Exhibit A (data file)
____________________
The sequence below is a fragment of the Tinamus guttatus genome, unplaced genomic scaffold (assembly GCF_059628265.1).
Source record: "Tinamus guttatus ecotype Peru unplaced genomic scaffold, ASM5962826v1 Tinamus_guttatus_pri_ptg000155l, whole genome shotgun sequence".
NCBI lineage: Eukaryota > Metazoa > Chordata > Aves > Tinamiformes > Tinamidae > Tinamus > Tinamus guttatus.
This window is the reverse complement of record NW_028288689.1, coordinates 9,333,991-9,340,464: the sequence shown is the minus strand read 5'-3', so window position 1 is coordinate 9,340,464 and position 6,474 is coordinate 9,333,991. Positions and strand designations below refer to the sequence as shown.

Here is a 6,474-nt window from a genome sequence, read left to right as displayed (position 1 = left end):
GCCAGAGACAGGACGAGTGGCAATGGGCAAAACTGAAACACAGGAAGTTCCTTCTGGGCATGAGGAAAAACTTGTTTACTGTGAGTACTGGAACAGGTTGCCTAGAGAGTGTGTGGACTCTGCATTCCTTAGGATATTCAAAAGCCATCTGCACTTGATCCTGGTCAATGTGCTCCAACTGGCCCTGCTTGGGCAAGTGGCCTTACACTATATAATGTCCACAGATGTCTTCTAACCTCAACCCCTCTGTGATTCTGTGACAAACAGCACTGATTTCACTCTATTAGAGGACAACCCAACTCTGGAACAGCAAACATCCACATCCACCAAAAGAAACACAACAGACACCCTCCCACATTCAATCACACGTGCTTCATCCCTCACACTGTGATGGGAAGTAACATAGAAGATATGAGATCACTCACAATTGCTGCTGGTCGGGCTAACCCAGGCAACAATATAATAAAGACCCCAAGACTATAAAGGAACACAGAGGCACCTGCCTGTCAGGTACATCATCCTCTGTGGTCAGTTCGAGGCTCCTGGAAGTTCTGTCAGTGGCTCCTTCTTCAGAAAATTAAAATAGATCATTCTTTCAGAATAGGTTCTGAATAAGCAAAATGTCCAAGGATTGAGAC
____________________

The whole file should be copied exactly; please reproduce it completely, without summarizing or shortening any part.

The sequence below is a fragment of the Tinamus guttatus genome, unplaced genomic scaffold (assembly GCF_059628265.1).
Source record: "Tinamus guttatus ecotype Peru unplaced genomic scaffold, ASM5962826v1 Tinamus_guttatus_pri_ptg000155l, whole genome shotgun sequence".
NCBI lineage: Eukaryota > Metazoa > Chordata > Aves > Tinamiformes > Tinamidae > Tinamus > Tinamus guttatus.
This window is the reverse complement of record NW_028288689.1, coordinates 9,333,991-9,340,464: the sequence shown is the minus strand read 5'-3', so window position 1 is coordinate 9,340,464 and position 6,474 is coordinate 9,333,991. Positions and strand designations below refer to the sequence as shown.

Here is a 6,474-nt window from a genome sequence, read left to right as displayed (position 1 = left end):
GCCAGAGACAGGACGAGTGGCAATGGGCAAAACTGAAACACAGGAAGTTCCTTCTGGGCATGAGGAAAAACTTGTTTACTGTGAGTACTGGAACAGGTTGCCTAGAGAGTGTGTGGACTCTGCATTCCTTAGGATATTCAAAAGCCATCTGCACTTGATCCTGGTCAATGTGCTCCAACTGGCCCTGCTTGGGCAAGTGGCCTTACACTATATAATGTCCACAGATGTCTTCTAACCTCAACCCCTCTGTGATTCTGTGACAAACAGCACTGATTTCACTCTATTAGAGGACAACCCAACTCTGGAACAGCAAACATCCACATCCACCAAAAGAAACACAACAGACACCCTCCCACATTCAATCACACGTGCTTCATCCCTCACACTGTGATGGGAAGTAACATAGAAGATATGAGATCACTCACAATTGCTGCTGGTCGGGCTAACCCAGGCAACAATATAATAAAGACCCCAAGACTATAAAGGAACACAGAGGCACCTGCCTGTCAGGTACATCATCCTCTGTGGTCAGTTCGAGGCTCCTGGAAGTTCTGTCAGTGGCTCCTTCTTCAGAAAATTAAAATAGATCATTCTTTCAGAATAGGTTCTGAATAAGCAAAATGTCCAAGGATTGAGAC